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ABA Withdraws Western State Accreditation Denial
Feb. 9, 2003
FULLERTON, Calif. - The American Bar Association withdrew its recommendation to cancel Western State University College of Law accreditation.
The reversal followed heavy lobbying by the school at the ABA's annual meeting in San Antonio over the weekend and a federal judge's preliminary injunction Friday. The ABA said Sunday it was withdrawing its recommendation, ABA spokeswoman Nancy Slonim said.
ABA accreditation means a law school can attract higher-caliber students and that they can sit for the bar exam in any state.
"I don't think it's over, but we haven't talked about what's next," Western State attorney Don Daucher said. He was among 10 people lobbying at the meeting since Friday to persuade ABA officials to maintain the Fullerton school's accreditation.
Orange County's oldest law school won provisional approval from the ABA in 1998. In 2003, the ABA's Section of Legal Education and Admissions to the Bar recommended that the college lose its status because of low test scores and a high dropout rate.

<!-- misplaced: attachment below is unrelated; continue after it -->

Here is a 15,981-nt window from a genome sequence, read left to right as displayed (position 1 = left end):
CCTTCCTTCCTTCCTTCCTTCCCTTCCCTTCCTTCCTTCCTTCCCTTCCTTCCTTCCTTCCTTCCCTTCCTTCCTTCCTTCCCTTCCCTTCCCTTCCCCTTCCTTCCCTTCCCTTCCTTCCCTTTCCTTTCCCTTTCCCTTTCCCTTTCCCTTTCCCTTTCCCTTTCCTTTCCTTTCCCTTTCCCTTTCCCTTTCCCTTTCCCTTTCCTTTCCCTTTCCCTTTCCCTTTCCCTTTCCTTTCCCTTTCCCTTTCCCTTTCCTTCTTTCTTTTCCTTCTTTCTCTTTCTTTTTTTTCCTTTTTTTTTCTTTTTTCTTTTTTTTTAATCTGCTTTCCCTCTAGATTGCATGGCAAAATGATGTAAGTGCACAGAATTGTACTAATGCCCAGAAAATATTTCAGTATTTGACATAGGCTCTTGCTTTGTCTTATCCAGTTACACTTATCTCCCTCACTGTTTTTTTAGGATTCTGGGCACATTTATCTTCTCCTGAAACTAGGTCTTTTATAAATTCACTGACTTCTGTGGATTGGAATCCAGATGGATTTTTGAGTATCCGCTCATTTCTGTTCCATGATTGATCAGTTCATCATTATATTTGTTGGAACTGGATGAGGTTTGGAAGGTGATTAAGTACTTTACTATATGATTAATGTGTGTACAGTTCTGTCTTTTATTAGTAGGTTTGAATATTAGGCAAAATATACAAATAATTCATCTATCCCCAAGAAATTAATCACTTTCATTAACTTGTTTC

The college sued in U.S. District Court seeking a temporary injunction to prevent the ABA from taking action. On Friday, Judge Gary Taylor issued a temporary stay, saying the ABA could vote this week but results wouldn't become official until he considered the matter.
The college argued the ABA is biased against for-profit law schools, ignored evidence that test scores and pass rates were improving under new management, and disregarded its own rules.